Just in time to wash away the bad taste left by The Pink Panther comes Steve Martin in Shopgirl. This movie from Martin, based on his novella, is a fascinating look into the life of a disenfranchised young woman looking for a connection. It comes across as charmingly alluring, yet leaves a sad aftertaste.
Mirabel is a Seattle transplant from Vermont looking to begin her life. Sadly, she can’t quite get it in drive, her life becomes a routine. She stands blankly behind the glove counter at Saks Fifth Avenue, dreaming of something better. She works, she goes home, she sleeps, repeat.
In short order she meets two men. The first is about her age, but lacks, shall we say, social skills. He clumsily asks her out, which she reluctantly agrees to. A mild connection is made, but he quickly leaves to go on the road with a rock band. After that comes Ray Porter, a wealthy middle-aged man, who sees something in her that he wants. He pretends to be interested in purchasing gloves, and when he does, they end up wrapped with an invitation to dinner on Mirabel’s doorstep. This starts an affair on which he has placed limitations. Limitations that Mirabel does not see. Meanwhile. Jeremy (the other guy) has gotten hooked on self-help tapes by the band he is touring with, and that, combined with his hidden but growing affection for Mirabel sparks a butterfly-like transformation in him.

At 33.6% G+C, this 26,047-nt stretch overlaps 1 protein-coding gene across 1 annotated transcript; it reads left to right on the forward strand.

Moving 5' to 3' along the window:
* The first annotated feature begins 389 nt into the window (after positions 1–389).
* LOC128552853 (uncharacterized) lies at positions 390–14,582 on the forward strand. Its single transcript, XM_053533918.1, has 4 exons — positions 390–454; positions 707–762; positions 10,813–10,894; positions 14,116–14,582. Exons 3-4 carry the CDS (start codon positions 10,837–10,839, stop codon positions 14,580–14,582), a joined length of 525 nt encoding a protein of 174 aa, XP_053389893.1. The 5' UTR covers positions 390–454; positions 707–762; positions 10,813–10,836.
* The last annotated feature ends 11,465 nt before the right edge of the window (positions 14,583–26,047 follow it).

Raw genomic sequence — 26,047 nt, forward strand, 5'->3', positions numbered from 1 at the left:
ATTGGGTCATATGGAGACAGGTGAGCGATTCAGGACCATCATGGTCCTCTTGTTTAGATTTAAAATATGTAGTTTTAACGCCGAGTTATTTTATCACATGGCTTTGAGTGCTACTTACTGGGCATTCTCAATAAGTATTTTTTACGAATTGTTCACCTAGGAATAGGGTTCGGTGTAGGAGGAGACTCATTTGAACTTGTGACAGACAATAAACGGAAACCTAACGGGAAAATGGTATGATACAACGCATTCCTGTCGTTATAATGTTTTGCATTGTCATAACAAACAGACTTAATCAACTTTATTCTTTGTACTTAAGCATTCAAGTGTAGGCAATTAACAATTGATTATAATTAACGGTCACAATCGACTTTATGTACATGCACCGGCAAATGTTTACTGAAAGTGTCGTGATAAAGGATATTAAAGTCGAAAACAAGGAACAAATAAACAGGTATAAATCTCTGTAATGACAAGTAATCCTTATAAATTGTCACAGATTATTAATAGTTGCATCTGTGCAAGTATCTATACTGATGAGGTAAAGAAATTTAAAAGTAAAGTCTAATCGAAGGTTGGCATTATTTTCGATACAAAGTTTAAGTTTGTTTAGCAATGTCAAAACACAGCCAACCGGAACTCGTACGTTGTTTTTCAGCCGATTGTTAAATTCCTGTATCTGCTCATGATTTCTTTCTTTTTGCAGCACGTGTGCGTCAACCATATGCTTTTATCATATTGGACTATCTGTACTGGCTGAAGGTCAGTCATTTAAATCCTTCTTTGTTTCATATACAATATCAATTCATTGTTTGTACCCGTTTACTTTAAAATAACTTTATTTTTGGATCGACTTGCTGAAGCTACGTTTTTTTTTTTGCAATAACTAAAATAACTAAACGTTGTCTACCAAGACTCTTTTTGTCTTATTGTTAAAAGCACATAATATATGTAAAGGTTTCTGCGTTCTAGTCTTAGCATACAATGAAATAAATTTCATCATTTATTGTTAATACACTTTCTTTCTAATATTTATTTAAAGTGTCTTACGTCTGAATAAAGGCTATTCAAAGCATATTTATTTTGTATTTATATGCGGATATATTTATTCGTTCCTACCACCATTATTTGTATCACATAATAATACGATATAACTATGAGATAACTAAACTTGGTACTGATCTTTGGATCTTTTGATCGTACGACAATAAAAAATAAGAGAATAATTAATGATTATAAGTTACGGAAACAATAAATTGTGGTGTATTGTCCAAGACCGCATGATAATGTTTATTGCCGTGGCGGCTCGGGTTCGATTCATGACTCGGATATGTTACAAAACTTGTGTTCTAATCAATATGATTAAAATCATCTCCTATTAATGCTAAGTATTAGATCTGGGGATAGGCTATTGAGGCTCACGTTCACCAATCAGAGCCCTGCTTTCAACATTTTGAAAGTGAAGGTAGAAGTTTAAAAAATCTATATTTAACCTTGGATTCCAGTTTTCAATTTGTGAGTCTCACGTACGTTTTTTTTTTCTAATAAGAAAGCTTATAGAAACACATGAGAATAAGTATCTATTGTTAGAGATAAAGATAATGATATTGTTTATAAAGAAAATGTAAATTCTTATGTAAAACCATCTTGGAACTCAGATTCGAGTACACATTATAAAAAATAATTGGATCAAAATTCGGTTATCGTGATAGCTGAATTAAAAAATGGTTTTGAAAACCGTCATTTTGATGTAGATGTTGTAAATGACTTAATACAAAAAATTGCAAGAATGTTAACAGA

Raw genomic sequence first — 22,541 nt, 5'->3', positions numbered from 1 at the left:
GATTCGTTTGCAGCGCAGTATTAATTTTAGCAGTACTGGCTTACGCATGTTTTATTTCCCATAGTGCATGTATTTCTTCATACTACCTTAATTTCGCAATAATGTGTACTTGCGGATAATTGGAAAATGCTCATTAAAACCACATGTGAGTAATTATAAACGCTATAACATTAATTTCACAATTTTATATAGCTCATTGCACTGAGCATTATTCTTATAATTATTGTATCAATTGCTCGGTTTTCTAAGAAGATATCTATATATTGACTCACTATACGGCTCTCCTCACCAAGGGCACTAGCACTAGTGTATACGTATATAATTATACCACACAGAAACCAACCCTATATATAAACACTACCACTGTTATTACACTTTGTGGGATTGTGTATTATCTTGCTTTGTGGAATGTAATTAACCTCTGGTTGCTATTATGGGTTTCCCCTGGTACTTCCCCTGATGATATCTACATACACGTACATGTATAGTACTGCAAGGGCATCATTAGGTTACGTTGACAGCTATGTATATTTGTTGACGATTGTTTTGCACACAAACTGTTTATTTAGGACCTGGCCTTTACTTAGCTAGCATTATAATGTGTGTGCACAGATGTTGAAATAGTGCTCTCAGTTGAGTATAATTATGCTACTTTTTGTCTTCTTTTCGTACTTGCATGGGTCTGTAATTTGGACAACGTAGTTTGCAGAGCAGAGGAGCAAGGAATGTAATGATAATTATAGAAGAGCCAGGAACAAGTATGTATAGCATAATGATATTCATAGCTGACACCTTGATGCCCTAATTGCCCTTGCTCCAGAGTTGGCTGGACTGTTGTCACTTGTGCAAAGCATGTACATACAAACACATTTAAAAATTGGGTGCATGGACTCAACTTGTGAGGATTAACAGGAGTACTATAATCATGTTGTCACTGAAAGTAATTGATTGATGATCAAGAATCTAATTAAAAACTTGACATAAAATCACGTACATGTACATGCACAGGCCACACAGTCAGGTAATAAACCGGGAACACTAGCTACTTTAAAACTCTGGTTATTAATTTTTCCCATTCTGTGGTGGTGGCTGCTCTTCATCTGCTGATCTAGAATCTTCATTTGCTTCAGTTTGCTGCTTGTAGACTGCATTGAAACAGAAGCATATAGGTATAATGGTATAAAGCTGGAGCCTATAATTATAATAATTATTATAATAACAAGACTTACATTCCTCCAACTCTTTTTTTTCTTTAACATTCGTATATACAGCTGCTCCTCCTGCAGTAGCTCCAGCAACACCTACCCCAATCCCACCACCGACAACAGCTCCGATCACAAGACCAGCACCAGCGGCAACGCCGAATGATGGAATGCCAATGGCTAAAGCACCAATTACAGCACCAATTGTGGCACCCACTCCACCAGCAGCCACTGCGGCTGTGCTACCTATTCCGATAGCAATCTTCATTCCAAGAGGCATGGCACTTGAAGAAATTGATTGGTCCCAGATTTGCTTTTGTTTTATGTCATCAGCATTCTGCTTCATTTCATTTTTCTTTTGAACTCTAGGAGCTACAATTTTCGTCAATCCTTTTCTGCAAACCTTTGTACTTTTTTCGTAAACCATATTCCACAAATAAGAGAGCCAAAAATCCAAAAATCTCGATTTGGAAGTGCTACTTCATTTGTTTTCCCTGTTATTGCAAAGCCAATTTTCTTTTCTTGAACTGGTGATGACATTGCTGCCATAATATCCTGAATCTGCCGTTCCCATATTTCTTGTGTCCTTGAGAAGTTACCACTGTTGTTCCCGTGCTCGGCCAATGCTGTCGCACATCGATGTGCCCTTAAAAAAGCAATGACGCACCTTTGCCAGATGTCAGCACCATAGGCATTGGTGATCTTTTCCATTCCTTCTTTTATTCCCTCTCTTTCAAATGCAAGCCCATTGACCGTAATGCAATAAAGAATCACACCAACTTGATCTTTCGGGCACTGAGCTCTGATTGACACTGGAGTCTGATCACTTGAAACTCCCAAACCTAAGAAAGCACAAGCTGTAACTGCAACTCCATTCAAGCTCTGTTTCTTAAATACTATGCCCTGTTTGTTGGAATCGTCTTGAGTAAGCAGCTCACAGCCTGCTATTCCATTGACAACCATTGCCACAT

Shopgirl is a reflection on the search for a connection and how limitations cannot be placed on love’s reach. On one hand, you have someone who can essentially buy what he wants, and on the other, someone who has to work harder, but is more genuine.
The film is hard to classify within the standard confines of Hollywood construct. On the surface it could be seen as a “who will she choose” style of romantic comedy, but it is deeper than that. The quandary that Mirabel is in does not make for easy decisions, as if a decision in the traditional sense is even possible. The situation is not one that can be decided on a logical level, it is an emotional balance that must be met. As seen in the film, once so-called logical constraints or limitations are imposed, the trouble begins. It is interesting to note that the film does not resolve the problems; they are more an outgrowth of the decisions of the heart, which can be as fickle as a moviegoing audience. The problems are not cleaned up and wrapped with a nice little bow. They all may be at the next stage, but the events leading there will have a lasting affect on all of the participants.
Steve Martin has written a wonderful script that puts his wit to the test. In his earlier years, he probably would have been that comical younger suitor, portrayed here with a weird charm by Jason Schwartzman. Martin’s writing is sly and peceptive, capturing a trio of connected characters at a crossroads. His wonderful dialogue, with the subtle direction of Anand Tucker, combine to create this tonally varied, quiet reflecton of a film.
Bottomline. I loved this film, it reminded me of Lost in Translation, both feature characters that feel real and have reached a point where things are coming to a head and choices need to be made. Claire Danes is a perfect focal point, she does a wonderful job of giving us a character to care about as we watch her struggle with her feelings.